What I’ve Learned from Building 3 Software Platforms

 
My wife and I were running our previous agency/software company (and working way too much) when we found out we were pregnant. I knew that things had to change and I gave myself the challenge to optimize the business and get to a successful exit.  Truth be told, we needed to work less regardless, but it was nice of our son to help us out with that 😉
The day after finding out we were pregnant, we flew to San Diego for an already-planned office visit. I stayed up all night in the hotel room, planning out what we needed to do to make the business attractive to a potential buyer.
If you can picture me acting like a mad scientist, in a hotel room, with my pregnant wife sleeping a few feet behind me, that’s going to be pretty close to what it was like.  But, I did have a method to my madness…
  • I wrote down every problem we’ve heard from our clients over the years.
  • I also created a list of all the solutions that we could successfully execute in a short period of time.
  • I then started connecting the dots (literally).  I would draw lines between the problems and solutions.
  • Eventually, ideas started forming when I started seeing where a single solution would start to solve multiple related problems.
  • As I found those connective threads, I would continue to optimize the solution to try to make it more compelling and a stronger way to solve the problem.
  • Then, to make sure I could communicate the idea, I started sketching out screenshots of what the solution would look like.
I heard my wife roll over in the morning and was so excited, I word-vomited the plan before she barely had her eyes open.
In my head, the plan was simple (devil’s in the details, of course), but it involved building an all-new software suite with a desktop and mobile version – much more powerful than the existing software we had already built.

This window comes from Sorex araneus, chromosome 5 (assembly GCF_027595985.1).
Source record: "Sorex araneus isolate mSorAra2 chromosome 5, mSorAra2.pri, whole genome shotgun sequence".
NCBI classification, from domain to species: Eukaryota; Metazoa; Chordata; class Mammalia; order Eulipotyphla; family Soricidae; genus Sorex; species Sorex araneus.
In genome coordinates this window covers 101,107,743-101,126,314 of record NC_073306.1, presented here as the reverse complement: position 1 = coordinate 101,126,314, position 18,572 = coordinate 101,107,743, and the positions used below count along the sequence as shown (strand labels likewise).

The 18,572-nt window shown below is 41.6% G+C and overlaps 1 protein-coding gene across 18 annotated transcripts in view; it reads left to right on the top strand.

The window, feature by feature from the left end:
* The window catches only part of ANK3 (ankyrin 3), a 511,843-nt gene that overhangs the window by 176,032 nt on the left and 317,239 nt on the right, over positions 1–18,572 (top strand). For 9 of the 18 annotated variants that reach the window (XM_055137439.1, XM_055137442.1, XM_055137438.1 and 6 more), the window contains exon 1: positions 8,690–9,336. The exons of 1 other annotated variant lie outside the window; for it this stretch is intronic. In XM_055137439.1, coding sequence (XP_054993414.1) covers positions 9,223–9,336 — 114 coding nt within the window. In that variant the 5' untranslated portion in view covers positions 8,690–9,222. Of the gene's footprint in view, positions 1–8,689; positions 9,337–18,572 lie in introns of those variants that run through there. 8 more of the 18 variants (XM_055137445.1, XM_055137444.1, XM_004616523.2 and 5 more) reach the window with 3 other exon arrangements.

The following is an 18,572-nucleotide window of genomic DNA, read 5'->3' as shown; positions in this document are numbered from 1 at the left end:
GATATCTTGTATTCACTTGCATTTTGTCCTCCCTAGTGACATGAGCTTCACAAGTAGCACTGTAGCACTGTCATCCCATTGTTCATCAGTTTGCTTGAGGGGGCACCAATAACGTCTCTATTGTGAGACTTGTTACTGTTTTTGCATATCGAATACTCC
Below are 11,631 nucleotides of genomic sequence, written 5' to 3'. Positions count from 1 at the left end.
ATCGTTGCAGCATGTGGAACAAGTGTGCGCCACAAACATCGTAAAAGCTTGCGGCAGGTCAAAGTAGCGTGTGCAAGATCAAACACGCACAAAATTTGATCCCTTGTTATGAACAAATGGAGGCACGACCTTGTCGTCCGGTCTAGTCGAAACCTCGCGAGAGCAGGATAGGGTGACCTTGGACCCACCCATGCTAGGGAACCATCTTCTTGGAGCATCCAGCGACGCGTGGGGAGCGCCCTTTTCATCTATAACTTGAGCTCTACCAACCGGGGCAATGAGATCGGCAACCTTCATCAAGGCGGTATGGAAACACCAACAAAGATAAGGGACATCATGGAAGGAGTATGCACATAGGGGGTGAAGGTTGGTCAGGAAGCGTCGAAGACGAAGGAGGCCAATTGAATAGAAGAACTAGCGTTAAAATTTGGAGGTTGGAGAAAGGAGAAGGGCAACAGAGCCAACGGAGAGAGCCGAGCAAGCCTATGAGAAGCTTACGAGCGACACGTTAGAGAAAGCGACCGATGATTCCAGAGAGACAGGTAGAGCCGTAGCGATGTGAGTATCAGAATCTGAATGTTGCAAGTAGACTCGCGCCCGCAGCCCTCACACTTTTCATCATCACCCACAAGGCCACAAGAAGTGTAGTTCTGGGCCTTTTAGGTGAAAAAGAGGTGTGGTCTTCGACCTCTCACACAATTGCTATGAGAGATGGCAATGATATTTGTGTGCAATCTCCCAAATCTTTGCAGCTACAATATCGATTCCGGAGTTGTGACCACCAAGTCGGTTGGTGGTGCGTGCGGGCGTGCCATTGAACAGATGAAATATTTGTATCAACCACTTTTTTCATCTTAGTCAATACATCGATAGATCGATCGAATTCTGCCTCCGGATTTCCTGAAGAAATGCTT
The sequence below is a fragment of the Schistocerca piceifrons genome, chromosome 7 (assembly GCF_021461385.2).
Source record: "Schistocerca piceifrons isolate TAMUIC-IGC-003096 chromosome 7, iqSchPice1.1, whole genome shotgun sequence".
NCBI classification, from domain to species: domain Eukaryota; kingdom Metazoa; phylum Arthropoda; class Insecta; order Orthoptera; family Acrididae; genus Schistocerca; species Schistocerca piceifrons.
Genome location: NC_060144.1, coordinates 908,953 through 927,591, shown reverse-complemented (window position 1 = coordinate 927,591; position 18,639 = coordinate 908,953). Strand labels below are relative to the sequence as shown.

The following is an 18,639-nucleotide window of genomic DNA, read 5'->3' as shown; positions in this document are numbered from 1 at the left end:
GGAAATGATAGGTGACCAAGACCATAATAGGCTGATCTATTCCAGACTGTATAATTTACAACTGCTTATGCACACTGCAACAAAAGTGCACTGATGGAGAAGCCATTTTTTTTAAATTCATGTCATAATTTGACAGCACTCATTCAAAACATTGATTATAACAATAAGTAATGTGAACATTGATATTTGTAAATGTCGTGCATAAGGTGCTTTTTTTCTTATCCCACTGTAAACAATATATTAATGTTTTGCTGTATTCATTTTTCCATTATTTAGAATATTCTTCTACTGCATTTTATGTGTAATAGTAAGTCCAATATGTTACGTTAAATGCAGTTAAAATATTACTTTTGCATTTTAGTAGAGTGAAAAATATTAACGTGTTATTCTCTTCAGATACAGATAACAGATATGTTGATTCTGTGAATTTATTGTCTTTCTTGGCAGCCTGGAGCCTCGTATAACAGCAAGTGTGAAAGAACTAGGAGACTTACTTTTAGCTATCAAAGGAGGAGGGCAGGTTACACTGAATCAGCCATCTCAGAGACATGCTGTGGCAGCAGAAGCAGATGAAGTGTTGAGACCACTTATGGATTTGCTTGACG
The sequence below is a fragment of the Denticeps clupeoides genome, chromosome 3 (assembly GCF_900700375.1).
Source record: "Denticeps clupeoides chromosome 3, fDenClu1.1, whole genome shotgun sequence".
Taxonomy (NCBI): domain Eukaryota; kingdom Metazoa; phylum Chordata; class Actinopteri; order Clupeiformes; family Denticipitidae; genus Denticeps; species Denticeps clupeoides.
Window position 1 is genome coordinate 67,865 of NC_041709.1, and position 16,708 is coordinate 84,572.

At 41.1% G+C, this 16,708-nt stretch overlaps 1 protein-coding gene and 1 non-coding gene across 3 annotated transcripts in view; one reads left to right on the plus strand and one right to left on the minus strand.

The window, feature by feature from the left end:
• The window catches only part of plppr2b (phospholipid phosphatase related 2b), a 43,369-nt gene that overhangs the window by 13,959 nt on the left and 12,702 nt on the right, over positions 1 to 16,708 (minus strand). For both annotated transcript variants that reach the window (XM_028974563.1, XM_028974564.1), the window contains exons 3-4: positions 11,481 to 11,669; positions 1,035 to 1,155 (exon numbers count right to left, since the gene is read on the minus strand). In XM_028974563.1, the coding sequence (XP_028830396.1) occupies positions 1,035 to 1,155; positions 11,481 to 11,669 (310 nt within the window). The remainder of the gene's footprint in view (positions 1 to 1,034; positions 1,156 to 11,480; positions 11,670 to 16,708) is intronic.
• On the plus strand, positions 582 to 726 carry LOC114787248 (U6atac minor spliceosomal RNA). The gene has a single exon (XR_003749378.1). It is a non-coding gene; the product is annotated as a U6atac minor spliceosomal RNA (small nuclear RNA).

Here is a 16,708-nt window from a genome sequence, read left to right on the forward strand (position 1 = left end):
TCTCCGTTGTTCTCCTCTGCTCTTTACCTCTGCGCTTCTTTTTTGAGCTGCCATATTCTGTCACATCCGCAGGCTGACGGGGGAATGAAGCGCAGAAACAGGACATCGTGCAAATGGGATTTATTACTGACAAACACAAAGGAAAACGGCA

Fortunately, she loved the plan and we went to work creating the development team necessary to build the new software. Exactly one year after our son was born, we got an offer on the business and our exit was in place.  I know, I skipped over a few details along the way, but those 12 months are all stories in themselves.
Fast forward a few years, we started BGBO Co and have now built Arvo, the third software I’ve created. Building software is not easy. It’s stressful and costs way more than you want it to.

These are a few things I’ve learned about building software:

  1. Software is never “done” so there isn’t a day that you get to take a break from building. Sure, there is a time that your core product is done but technology is always changing and updates have to be made. 
  2. There will be bugs. Software will break. You have to have a plan for communicating fixes to your customers and have a plan for how your development team handles them quickly.
  3. You will have ideas for features that you think are going to sell your software like hotcakes (even if you don’t love those features and even if they really aren’t that useful).
  4. Just because you build an amazing software that solves problems for customers, it doesn’t mean customers will find you. Marketing and sales need to start before your software is done.
  5. Software always takes longer to be built than what was estimated. It isn’t because developers are terrible at estimating, it is because there are so many unknowns to building software. As my co-founder would say, take the timeline a developer tells you and multiply it by 3. It will allow for more realistic expectations and if the developers are ahead of schedule, then great! There’s no need to put unnecessary stress on you and your team by worrying about deadlines that won’t be met.
  6. And, last but not least, get feedback from the people that are actually using your software.  If it’s possible, use your own software and get feedback from your team.  
To make things simple for ourselves, we set up a bug/feature request form that any user can fill out and provide the information we need to quickly fix a bug or schedule a new feature in the roadmap.
Here is a playbook on how we do it.

Want to build your own playbooks? Get started with Arvo for free!